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EDIT: Turns out it was all because the coordinate translation functions in the javascript were written wrong. The author of the program has apparently fixed it.

I'm trying to use KML files to display placemarks on a custom Google Maps map. The map was generated by a Minecraft mapping program called Unmined.

My problem lies with the positioning of placemarks. They are placed on the map in a position that doesn't seem to correlate with either the pixel or latitude/longitude coordinates of the map itself.

Here's an image showing my problem. I loaded a KML with five placemarks defined. One in the middle (0,0), one in the top-left corner (-170,80), one in the top-right corner (170,80), one in the bottom-left corner (-170,-80), and one in the bottom-right corner (170,-80). The set of markers seems to be duplicated horizontally but from my experience that's standard with Google Maps. As far as I know, the range of valid coordinates in a KML file are from -180 to 180 longitude and -90 to 90 latitude, which means that any valid placemark would have to fall somewhere inside that rectangle. Except that rectangle barely intersects the map at all.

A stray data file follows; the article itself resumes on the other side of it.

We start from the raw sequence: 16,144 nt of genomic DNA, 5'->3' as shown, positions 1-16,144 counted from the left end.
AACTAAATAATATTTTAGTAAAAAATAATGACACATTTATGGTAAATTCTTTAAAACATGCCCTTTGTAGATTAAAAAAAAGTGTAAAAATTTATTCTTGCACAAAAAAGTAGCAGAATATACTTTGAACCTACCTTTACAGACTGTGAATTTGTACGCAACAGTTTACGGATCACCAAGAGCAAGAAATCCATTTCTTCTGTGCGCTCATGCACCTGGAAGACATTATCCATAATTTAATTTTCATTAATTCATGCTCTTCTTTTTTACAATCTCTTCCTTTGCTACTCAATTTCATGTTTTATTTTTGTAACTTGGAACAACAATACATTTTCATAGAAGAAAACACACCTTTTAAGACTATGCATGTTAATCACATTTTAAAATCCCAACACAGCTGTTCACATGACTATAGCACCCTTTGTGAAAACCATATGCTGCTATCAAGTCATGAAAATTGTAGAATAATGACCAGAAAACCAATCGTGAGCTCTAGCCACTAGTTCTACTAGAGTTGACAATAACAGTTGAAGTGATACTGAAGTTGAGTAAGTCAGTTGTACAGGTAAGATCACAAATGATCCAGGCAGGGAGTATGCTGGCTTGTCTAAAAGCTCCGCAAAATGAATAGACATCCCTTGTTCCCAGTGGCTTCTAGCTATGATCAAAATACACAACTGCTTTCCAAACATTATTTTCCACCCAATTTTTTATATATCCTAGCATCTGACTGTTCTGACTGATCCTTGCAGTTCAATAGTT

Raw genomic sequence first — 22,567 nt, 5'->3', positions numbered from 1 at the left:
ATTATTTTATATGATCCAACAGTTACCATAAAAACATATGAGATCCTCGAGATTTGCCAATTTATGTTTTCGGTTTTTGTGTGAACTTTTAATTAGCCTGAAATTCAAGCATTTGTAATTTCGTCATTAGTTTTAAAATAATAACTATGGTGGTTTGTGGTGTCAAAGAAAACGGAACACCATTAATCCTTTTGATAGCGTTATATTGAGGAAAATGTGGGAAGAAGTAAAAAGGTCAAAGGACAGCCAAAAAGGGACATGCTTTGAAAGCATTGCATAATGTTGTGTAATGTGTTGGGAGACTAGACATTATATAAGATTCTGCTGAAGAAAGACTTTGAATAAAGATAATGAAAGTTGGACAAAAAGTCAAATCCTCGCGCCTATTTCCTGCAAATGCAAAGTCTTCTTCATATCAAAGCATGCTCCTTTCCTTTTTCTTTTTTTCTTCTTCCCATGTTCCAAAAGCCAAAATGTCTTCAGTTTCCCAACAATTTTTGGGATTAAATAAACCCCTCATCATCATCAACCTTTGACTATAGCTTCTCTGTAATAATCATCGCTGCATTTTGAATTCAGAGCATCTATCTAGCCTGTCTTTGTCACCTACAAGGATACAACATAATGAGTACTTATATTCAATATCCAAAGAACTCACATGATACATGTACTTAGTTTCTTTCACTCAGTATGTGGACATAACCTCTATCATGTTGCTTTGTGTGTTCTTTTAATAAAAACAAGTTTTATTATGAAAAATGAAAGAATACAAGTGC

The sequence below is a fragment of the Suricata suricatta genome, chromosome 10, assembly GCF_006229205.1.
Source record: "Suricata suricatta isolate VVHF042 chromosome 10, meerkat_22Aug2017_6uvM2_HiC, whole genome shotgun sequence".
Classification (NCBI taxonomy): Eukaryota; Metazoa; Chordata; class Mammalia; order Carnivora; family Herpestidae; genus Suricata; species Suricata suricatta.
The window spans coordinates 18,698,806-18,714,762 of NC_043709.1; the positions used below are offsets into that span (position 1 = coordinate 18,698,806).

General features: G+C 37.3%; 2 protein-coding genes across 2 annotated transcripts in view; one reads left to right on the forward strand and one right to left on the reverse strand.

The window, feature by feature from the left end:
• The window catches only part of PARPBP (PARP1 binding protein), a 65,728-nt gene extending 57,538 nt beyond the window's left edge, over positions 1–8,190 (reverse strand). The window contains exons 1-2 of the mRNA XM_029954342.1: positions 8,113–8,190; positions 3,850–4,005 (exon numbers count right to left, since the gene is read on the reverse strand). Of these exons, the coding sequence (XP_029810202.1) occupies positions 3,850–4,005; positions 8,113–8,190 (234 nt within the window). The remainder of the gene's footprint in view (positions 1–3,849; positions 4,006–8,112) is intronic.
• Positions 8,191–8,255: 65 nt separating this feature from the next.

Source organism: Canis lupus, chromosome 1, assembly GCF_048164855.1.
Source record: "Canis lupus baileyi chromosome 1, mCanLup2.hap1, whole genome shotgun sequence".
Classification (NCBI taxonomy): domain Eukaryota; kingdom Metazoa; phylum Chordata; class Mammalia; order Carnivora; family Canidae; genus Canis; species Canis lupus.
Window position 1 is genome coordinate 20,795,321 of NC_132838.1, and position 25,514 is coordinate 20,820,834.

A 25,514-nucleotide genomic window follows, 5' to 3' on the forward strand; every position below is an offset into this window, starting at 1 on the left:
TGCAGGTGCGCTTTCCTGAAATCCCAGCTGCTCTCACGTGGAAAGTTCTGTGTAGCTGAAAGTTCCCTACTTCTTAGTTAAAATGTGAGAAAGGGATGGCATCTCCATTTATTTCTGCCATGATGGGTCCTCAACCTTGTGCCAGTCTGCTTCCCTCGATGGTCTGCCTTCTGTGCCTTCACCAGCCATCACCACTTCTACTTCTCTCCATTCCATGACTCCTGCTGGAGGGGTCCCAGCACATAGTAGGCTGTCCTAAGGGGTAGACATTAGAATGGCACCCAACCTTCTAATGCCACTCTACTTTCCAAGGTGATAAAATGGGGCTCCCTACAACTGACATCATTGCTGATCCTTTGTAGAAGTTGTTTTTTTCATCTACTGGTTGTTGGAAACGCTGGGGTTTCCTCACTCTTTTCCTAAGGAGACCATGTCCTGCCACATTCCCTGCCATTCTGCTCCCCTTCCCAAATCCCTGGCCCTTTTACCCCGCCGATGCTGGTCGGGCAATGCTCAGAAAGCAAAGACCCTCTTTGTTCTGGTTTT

If you need access to the code I'm using, everything can be found in the source of http://tonyfox.ws/dt/kantomap/ (URL may not exist forever)

So am I just doing something catastrophically wrong or what?

On a related note, how does Google Maps decide where to place the map in the coordinate system when the map isn't an actual Earth map (like this Minecraft world map)? My map seems to range from about 14.5 to 19.5 longitude, and 25.5 to 28 latitude. Why such weird numbers?

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